The Biewer's German Beginnings
(The following is from the Biewer Breed Club of America (BBCA) website)
For more than 30 years, the Biewer has enchanted many with their elegant coloring and sweet disposition. The Biewer has a whimsical, light hearted personality and is very playful. They are unique, confident, happy little dogs who have individual personality traits that make them extra-special. Biewers are good with children, other family pets, and are neither yappy nor frail. They are non-shedding, hypo-allergenic, and make wonderful companions whether you live in a large home or a small apartment. They are content to love and be loved by all who own them.
The Biewer, pronounced (Beeva) originated in Hunsruck, Germany in 1984. After raising and showing Yorkshire Terriers for 20 years, Werner & Gertrude Biewer created the first Biewer through the occurrence of a recessive piebald gene in their Yorkshire Terriers. "Darling von Friedheck" and Fru Fru von Friedheck" were the original pair used to begin the Biewer foundation stock.
Both dogs were blue and tan world youth winners in 1981 at Dortmund. Their mating produced the first blue, white, and gold Biewer, "Schneeflocken von Friedheck", born in January of 1984. Through selective breeding, the couple continued to reproduce the signature head piece with all three colors, blue/black, white, and gold in good symmetry. The belly, chest, legs, and tip of the tail were characteristically white and silky, not curly. The tail meant to be full. The back colored blue/black with white in it. The Yorkshire Terriers that produced the Biewer originated from the Streamglen Kennel.
There is some speculation, although not substantiated, that an accidental crossbreeding may have occurred in this kennel that did not show up until many generations later through Mr. Biewer’s dogs. Mr. and Mrs. Biewer had 4 Yorkies from Steamglen, two of which produced the tri-colored dog.
Mr. Biewer first introduced his tri-colored dogs to the show ring in March of 1988 at Wiesbaden, Germany. He presented two dogs and called them Black and White Yorkshire Terriers. The VDH denied the acceptance of the dogs being a breed of their own. Instead, they were designated as being “the wrong color, not for breeding”. Mr. Biewer was unhappy with this decision and began his search for a registry that would accept his beloved dogs as a separate breed. The ACH (Allgemeiner Club der Hundefreunde Deutschland e.V.) was the first club to accept them as a distinct and separate breed. The dogs were then registered as Biewer Yorkshire a’ la Pom Pon.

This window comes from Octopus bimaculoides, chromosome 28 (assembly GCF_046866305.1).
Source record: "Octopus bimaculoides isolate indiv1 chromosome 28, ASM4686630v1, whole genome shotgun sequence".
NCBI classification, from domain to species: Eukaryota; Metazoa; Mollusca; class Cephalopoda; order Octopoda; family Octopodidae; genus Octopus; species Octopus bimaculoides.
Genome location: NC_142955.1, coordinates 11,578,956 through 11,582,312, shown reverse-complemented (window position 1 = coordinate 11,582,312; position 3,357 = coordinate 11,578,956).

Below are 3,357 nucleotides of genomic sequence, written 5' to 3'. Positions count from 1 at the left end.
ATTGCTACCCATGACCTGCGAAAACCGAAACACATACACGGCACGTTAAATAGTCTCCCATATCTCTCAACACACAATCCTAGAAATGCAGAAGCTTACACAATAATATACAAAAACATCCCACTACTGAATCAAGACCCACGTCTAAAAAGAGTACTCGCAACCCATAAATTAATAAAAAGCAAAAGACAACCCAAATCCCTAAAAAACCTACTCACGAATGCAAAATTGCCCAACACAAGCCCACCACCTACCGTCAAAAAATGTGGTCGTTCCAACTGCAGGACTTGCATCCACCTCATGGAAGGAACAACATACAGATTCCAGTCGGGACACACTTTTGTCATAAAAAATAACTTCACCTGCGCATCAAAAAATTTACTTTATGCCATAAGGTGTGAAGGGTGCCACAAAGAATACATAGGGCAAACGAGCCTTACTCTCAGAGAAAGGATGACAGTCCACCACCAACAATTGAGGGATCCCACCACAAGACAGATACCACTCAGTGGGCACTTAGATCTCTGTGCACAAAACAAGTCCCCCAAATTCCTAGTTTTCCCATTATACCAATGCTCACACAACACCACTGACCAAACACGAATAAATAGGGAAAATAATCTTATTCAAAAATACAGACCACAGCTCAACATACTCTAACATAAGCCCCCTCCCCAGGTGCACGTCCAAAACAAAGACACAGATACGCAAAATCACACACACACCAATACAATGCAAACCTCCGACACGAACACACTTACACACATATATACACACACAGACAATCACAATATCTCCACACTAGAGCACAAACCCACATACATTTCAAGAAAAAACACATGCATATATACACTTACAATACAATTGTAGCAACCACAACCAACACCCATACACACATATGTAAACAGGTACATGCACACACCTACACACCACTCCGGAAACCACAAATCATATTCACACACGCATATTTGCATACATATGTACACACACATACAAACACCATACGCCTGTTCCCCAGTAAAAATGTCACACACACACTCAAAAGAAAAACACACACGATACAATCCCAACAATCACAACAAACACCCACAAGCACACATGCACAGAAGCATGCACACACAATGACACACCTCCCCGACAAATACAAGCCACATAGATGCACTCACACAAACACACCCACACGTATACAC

The name “a’ la Pom Pon” came from a unique story. While dining one evening, the husband of singer Margot Eskens presented his wife with a Biewer Yorkshire puppy on a platter as a gift. The phrase “a’ la Pom Pon” is French and translates “a tassel or colorful ball of yarn”, which described the puppy’s hair perfectly.
In 1989 the Biewer was accepted as its own breed with the ACH German e.V. When Mr. Biewer signed the standard for the Biewer Yorkshire a’ la Pom Pon, it was that of a Yorkshire Terrier with the coloring being white-blue-gold. The standard was short and brief at the time.
Other breeders were intrigued with the little dogs and began breeding them as well. Among the first breeders were the “Agridesheim” and “Sonnenhof” Kennels. Mr. and Mrs. Biewer kept a close reign on the Biewer breeding programs in Germany, so their quality-breeding dogs were hard to come by and were quiet costly. Mr. Biewer passed away in 1997, but his legacy lives on through his exquisite breed. After Mr. Biewer’s death, many breeders took short cuts in their attempts to create the perfect Biewer. We will never know the complete truth about the beginnings of this exquisite breed, but we will protect their legacy until the end.
By the year 2000, the Biewer had lost its popularitiy in Germany and the number of breeders had dwindled significantly. It wasn’t until the breed was introduced in America that its popularity revitalized. Because the Breed Standard had not been perfected during that time, it has been the cause of many debates among today’s breeders. Early pictures primarily show only two colors in the head piece and the body was predominantly more black than blue.